A dynamic, independent private sector is rapidly emerging in Cuba, despite the dominance of the state-run socialist system. The private sector is quickly absorbing workers laid off from the state, enlarging its growing middle classes and defining a new Cuba. The old narrative — that Fidel and Raul Castro had to pass from the scene before real change could occur — has been discredited by these current trends.
More and more Cubans are opening bed and breakfasts, cafes and snack bars, small shops and markets, and offering services in areas such as construction and technology. But challenges in accessing capital, along with burdensome taxation, often prevent some of these operations from growing into larger firms.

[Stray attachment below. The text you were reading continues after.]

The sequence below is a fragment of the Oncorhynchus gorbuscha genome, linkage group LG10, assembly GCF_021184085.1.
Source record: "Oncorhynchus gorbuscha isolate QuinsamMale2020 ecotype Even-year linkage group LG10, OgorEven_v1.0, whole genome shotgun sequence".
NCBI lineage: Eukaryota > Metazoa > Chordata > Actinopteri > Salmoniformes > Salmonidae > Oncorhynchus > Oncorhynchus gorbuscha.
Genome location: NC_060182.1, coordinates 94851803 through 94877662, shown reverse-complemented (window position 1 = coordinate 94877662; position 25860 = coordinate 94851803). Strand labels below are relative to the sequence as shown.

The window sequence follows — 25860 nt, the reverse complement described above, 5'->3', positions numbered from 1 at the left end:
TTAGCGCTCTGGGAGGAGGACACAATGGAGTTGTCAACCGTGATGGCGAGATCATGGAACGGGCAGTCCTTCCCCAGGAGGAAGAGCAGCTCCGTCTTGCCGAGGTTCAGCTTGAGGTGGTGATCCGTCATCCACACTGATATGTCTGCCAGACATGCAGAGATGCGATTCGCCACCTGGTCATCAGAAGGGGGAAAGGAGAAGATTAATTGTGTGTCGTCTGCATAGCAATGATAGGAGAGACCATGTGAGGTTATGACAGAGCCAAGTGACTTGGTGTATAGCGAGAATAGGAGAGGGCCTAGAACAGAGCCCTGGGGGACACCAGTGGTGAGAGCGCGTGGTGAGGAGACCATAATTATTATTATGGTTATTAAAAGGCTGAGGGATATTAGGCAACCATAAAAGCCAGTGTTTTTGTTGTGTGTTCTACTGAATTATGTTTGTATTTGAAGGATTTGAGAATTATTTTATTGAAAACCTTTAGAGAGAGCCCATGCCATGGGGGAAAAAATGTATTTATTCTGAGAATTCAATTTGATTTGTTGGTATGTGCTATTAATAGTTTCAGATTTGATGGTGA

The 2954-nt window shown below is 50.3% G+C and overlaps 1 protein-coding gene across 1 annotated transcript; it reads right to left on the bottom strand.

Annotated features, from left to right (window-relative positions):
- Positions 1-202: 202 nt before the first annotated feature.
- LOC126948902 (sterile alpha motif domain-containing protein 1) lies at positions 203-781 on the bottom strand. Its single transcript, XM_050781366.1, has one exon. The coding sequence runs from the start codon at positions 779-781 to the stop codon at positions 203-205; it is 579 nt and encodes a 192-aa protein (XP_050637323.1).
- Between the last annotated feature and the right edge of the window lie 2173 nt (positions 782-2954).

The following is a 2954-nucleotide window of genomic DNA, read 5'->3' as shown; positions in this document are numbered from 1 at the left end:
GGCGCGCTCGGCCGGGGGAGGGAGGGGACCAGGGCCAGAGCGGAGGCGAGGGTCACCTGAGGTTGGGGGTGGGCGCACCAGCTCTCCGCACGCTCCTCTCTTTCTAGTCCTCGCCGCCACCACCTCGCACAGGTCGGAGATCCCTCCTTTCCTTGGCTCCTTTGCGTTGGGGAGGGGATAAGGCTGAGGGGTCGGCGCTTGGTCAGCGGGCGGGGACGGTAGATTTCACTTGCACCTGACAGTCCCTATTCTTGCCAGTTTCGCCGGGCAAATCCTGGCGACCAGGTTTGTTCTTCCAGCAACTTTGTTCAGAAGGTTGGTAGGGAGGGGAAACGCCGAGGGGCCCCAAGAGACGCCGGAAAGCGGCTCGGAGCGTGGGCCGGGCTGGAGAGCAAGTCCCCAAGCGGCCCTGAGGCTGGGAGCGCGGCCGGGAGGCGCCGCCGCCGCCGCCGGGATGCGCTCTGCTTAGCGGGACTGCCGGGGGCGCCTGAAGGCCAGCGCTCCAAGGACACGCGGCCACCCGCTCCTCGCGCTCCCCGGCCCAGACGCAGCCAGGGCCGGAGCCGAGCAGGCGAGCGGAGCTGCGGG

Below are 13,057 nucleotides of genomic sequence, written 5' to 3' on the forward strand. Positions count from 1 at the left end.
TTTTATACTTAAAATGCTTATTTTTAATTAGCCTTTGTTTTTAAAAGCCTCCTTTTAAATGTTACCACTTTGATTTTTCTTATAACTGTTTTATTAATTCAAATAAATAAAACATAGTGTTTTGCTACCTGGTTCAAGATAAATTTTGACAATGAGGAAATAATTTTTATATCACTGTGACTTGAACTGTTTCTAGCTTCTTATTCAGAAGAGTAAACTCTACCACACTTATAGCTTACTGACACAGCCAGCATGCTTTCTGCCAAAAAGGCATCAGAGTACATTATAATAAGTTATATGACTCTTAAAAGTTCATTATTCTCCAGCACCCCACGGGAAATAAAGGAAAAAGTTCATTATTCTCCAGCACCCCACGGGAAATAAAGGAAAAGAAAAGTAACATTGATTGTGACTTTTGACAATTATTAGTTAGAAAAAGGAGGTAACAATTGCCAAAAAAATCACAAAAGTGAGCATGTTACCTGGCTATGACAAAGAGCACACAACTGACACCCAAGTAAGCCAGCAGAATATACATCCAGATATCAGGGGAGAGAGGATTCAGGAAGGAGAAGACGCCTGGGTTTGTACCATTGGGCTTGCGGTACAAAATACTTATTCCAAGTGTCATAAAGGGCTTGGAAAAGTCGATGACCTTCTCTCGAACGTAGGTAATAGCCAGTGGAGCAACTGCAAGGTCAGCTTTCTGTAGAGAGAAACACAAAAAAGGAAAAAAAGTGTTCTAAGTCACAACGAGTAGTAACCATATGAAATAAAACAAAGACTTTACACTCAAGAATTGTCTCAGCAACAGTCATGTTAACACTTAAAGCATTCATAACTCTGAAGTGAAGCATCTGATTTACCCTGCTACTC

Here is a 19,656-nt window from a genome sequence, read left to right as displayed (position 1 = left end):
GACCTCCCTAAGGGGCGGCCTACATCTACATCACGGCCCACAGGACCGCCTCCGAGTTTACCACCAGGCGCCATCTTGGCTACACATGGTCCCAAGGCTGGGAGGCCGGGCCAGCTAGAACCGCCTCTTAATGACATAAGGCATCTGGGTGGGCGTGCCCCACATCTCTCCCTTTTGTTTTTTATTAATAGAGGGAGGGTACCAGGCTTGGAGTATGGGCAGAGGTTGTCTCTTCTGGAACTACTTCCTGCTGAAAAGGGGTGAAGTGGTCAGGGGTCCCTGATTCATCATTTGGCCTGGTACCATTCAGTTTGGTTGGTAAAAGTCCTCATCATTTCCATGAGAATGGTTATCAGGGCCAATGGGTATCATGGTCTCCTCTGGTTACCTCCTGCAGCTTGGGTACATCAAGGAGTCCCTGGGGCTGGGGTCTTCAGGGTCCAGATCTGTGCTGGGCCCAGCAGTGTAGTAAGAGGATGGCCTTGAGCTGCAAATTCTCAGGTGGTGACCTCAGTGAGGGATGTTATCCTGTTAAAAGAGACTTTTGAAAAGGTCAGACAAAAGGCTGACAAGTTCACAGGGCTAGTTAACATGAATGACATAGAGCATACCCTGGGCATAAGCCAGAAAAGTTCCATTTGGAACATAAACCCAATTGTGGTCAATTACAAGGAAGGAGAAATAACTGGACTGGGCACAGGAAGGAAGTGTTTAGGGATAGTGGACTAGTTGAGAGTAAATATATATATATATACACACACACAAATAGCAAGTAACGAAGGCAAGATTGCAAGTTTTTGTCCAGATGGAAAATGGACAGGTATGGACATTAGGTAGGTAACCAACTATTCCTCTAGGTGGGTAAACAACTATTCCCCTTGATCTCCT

It remains to be seen whether the powerful Cuba state is prepared to allow these businesses to expand and partner with state entities, creating a hybrid market socialist economy that can accelerate growth into a legitimate boom.
In Soft Landing for Cuba? Emerging Entrepreneurs and Middle Classes, Richard Feinberg provides:
• History of emerging private enterprise in Cuba
• Case studies of the challenges entrepreneurs face in launching and expanding their operations
• Recommendations on what the Cuban – and U.S. – governments can do to can cultivate a more inclusive economy, bringing prosperity to the wider population.